So we talk about suicide because it’s frightening and it doesn’t make sense. We want it to make sense. We look for reasons so that we can move on to closure. The truth is, suicide is something we may never truly understand. We can talk in generalities, such as the high numbers of people with untreated depression who take their own lives. Or the studies which have shown that people who attempt suicide and survive are glad they did. But generalities won’t help us understand what happened to Robin Williams, or to a friend or family member whom you have lost to suicide.

So. We do know for certain that losing someone you love to suicide is an excruciatingly experience. Let’s start there.

When someone takes their own life, we are left with all kinds of doubts and questions. Did I miss the signs? Could I have done more? Maybe it’s my fault. So not only is your world turned upside down by the loss of a friend or family member, you may be agonizing over these types of thoughts. The important thing to know is this: you did not cause the suicide. There are a number of support groups, including those that are online and free of charge, for suicide survivors. If you have lost a loved one to suicide, please reach out to others who know what it’s like. Grief, in any form, is difficult, but grief when there has been a suicide is very complicated. Take care of yourself and reach out.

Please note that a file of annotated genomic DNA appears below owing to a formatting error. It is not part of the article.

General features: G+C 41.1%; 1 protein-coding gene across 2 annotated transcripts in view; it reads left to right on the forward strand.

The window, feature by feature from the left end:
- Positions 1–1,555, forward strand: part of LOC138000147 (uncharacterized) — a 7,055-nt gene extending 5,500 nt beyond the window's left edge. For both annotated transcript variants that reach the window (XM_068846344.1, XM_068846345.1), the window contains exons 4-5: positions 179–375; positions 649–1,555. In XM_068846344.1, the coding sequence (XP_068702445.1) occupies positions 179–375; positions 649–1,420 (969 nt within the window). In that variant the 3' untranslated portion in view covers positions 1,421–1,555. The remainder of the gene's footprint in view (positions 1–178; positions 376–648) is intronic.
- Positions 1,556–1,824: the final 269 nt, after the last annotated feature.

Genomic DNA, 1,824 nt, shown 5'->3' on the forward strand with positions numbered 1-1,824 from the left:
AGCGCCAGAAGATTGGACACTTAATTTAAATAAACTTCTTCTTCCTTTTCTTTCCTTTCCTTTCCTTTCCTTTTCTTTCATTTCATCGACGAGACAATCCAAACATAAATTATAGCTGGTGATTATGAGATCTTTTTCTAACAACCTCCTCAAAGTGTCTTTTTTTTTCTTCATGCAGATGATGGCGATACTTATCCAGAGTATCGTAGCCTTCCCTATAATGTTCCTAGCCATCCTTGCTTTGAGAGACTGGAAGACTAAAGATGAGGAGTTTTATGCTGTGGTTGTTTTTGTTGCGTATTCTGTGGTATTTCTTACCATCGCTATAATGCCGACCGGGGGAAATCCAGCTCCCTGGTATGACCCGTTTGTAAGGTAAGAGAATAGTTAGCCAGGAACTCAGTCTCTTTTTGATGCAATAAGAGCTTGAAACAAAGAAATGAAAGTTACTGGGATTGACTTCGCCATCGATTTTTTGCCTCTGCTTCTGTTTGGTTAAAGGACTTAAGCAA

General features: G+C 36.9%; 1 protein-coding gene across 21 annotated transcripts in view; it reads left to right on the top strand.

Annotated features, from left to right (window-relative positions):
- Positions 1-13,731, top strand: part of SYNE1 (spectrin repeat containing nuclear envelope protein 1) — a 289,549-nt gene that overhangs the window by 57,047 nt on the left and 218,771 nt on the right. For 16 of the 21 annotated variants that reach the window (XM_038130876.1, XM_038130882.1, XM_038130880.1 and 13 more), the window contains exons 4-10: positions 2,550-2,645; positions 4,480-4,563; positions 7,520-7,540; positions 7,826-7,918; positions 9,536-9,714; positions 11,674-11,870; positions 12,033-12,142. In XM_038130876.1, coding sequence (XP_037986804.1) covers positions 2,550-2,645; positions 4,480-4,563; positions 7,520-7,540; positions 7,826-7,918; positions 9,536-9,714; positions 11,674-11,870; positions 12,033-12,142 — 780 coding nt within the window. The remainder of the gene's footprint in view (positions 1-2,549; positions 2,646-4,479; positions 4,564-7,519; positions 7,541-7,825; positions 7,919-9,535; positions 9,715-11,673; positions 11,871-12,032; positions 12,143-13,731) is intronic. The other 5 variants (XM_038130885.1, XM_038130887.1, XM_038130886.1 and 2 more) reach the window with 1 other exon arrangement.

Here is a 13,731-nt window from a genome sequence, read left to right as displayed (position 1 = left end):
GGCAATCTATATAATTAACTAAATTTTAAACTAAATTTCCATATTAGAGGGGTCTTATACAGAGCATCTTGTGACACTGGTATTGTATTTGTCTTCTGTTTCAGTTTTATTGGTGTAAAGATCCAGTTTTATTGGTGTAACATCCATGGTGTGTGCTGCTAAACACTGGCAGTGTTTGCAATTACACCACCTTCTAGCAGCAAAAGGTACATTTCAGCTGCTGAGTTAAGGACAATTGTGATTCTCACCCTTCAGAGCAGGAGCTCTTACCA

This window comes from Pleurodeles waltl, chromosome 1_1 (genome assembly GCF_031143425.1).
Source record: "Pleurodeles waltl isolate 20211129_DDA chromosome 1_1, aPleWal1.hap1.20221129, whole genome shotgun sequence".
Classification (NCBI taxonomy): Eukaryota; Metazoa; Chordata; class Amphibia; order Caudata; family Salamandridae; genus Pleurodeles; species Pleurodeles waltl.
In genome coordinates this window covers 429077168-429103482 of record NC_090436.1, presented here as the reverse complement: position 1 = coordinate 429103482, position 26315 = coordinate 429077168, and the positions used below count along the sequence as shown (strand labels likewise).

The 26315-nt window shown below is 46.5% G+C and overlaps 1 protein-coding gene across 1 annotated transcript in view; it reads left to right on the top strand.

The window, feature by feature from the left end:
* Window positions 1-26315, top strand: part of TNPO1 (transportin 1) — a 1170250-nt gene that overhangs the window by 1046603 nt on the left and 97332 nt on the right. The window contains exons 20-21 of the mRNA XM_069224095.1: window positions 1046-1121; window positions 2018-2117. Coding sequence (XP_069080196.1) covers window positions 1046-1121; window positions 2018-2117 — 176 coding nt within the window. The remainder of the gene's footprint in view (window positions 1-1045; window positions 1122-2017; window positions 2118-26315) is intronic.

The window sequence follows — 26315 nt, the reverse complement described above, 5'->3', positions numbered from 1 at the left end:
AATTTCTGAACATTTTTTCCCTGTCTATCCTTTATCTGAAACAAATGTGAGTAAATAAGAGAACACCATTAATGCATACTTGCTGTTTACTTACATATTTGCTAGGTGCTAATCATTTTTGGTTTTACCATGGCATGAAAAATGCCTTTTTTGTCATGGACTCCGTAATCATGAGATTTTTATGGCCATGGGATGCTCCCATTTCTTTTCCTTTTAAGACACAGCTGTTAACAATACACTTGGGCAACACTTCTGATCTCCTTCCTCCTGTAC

One myth that exists about suicide is that the person who takes their own life is selfish or cowardly. I believe a couple of public figures actually made comments about Mr. Williams to that effect. These types of statements show ignorance and disrespect, and contribute to the stigma surrounding suicide and mental illness. Again, I am speaking in generalities, but typically the person who takes his or her own life is desperate to end emotional pain. They want the pain to stop, and for whatever reason, they cannot perceive of other solutions. To make judgmental statements about them after the fact is uninformed and cruel – to the deceased and their survivors.